“If any man defile the temple of God, him shall God destroy.” “Whether therefore, ye eat or drink, or whatsoever ye do, do all to the glory of God.”PTUK November 24, 1898, page 746.18

    “The King of Birds” The Present Truth 14, 47.

    E. J. Waggoner

    The eagle is among birds what the lion is among the animals. You know he is called the “king of the forest,” or “king of beasts,” and the eagle is the king of birds. It soars higher than any other bird, and is lose to sight as it “flies away toward heaven.” Because of this it was called in ancient times “the Bird of Heaven.”PTUK November 24, 1898, page 747.1

    “Bird of the broad and sweeping wing,
    Thy home is high in heaven,
    Where wide the storms their banners fling
    And the tempest's clouds are driven.”
    PTUK November 24, 1898, page 747.2

    Have you noticed how often the eagle is spoken of in the Bible? Solomon, the wisest man, who spake of birds, as well as of all the other works of God (see 1 Kings iv. 33), said that “the way of an eagle in the air” was one of the things which he knew not, which were too wonderful for him.PTUK November 24, 1898, page 747.3

    From the Lord's words to Job in the 27th verse of the 39th chapter we learn that it is at the command of God that the eagle “mounts up,” and also that it “makes its nest on high.” It does not build a nest in the trees or bushes, as most birds do, but chooses usually the peak of a very high rock, which can scarcely be reached by men or animals.PTUK November 24, 1898, page 747.4

    “Thy throne is on the mountain top,
    Thy fields the boundless air,
    And hoary peaks, which proudly prop
    The skies, thy dwellings are.”
    PTUK November 24, 1898, page 747.5

    The eagle makes its nest of strong sticks, leaving a hollow in the middle which it lines with grass, and here it lays its eggs, and keeps the young ones until they are old enough to fly. When the eaglets are hatched, the father and mother spend all their time and strength getting food for them. They are very fierce towards anything which they think would harm them. An Irish peasant once robbed an eagles’ nest while the parent birds were away, and started off with the young eaglets. But when the old eagles came back and missed their family, they attacked the robber with such fury that they killed him.PTUK November 24, 1898, page 747.6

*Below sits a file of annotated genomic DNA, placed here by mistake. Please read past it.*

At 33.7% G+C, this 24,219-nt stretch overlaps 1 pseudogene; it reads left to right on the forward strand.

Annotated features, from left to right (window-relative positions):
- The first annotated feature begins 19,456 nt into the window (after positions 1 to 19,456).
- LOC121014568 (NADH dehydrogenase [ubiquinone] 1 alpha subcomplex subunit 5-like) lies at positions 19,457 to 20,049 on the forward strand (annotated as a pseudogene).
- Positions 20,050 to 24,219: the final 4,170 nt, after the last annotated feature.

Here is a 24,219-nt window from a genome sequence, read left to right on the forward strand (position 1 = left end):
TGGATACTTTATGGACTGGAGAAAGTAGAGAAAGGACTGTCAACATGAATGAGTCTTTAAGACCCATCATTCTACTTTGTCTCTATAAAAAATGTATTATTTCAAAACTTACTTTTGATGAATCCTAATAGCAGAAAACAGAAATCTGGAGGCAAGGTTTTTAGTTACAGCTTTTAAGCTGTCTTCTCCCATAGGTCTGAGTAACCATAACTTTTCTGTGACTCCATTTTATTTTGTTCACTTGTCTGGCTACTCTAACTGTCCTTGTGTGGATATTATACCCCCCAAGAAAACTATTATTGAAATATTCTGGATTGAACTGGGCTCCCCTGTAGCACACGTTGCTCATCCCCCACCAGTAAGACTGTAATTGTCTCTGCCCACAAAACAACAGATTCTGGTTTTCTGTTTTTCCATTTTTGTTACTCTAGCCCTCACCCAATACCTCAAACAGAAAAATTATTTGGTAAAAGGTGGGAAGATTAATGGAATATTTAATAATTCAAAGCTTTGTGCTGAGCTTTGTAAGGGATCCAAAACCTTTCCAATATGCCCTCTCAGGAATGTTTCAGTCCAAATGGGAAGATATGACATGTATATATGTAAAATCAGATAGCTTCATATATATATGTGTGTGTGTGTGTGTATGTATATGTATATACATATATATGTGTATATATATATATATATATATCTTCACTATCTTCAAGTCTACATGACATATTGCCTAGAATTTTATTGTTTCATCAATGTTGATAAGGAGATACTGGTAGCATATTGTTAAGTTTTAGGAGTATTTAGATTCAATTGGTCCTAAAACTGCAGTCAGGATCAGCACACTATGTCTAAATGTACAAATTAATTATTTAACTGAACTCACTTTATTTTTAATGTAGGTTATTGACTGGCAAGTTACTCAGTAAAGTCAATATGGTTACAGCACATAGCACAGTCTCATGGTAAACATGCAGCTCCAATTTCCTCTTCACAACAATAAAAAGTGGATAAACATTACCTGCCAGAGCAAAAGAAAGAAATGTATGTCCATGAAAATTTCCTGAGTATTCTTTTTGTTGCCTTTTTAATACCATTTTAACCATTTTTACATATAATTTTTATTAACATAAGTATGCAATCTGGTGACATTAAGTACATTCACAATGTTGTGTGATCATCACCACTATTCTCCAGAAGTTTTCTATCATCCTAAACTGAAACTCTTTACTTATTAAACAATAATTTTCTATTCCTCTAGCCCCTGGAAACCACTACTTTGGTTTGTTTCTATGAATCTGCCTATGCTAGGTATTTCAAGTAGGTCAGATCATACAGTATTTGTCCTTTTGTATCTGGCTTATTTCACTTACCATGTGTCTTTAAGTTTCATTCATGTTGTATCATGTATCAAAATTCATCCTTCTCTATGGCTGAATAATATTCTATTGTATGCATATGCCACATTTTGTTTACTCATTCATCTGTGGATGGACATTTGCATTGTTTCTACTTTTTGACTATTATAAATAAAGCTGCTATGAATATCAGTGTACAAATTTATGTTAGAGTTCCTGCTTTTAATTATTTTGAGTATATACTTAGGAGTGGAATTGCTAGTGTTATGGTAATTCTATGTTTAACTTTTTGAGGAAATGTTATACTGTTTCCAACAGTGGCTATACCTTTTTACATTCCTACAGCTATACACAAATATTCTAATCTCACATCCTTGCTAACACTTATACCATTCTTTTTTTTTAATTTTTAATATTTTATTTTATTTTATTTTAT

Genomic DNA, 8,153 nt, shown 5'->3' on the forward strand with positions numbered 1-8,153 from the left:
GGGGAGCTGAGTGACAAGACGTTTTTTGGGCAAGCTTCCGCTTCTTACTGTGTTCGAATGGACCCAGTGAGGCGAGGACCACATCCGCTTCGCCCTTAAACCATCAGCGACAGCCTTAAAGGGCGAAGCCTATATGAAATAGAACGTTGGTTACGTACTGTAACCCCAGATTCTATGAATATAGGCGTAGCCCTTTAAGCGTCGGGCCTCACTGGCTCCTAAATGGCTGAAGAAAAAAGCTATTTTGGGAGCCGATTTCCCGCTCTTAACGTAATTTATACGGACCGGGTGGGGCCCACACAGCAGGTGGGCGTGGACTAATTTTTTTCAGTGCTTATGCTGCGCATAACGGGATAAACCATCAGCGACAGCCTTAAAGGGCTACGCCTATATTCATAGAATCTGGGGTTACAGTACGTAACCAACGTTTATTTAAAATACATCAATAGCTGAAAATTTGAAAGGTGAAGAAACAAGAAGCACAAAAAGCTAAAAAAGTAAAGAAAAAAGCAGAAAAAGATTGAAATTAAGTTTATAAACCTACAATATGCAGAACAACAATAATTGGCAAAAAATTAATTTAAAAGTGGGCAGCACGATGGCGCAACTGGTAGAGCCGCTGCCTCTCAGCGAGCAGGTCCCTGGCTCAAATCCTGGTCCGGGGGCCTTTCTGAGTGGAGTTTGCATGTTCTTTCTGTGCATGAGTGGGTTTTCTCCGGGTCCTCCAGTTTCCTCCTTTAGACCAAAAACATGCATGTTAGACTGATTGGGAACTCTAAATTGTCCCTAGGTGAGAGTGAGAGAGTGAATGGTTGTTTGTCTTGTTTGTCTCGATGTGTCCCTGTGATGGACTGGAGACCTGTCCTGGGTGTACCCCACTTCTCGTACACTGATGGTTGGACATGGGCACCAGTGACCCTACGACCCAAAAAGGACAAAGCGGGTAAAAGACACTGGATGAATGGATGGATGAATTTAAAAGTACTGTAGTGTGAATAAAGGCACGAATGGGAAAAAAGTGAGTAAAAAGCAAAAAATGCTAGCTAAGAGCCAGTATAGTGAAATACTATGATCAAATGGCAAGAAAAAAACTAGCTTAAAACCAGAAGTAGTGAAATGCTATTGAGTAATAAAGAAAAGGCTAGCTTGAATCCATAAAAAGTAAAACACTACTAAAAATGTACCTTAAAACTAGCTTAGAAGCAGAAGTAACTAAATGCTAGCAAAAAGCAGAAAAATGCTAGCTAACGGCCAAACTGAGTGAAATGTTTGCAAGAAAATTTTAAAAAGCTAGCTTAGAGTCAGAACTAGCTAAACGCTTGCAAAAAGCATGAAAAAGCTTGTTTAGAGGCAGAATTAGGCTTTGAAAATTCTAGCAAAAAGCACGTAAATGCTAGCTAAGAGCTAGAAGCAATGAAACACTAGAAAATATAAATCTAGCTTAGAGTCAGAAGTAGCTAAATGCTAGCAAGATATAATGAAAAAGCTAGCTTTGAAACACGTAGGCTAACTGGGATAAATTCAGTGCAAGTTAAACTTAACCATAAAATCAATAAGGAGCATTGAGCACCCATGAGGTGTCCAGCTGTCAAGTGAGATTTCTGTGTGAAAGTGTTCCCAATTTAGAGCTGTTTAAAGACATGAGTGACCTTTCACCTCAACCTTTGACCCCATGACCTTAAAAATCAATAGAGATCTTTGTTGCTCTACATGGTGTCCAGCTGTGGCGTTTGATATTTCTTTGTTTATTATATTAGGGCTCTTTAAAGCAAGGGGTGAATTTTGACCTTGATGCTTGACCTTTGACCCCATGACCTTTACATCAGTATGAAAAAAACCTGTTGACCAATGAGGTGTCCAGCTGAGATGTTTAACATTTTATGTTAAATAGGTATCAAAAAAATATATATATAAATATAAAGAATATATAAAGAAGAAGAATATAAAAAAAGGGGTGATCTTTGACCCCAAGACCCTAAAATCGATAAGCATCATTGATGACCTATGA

It is God's own life in all His works that gives to His creatures such love and tender care for their offspring. And from this we may learn of His great love and care for us, “for we are also His offspring.” It is because of His great love for His children that His anger burns so against sin, which hurts and destroys them and against Satan who is seeking to steal them away from Him.PTUK November 24, 1898, page 747.7

    How safe we are if we make Him our refuge, and let Him defend us against all the attacks of the enemy. He says that no one is able to pluck us out of His hand, for He is greater and stronger than all.PTUK November 24, 1898, page 747.8

    In Deuteronomy xxxii. 11, we are told what the mother eagle does when the time comes for the eaglets to leave the nest and learn to fly. First she “stirreth up her nest,” and makes it so uncomfortable that the young ones will want to leave it. Then she “fluttereth over her young, spreadeth abroad her wings, taketh them, beareth them on her wings.”PTUK November 24, 1898, page 747.9

    When the young birds get so tired that they cannot fly any higher, nor even hold themselves up in the air, the mother flies down underneath them, and catching them on her own strong wings bears them up in safety between her shoulders.PTUK November 24, 1898, page 747.10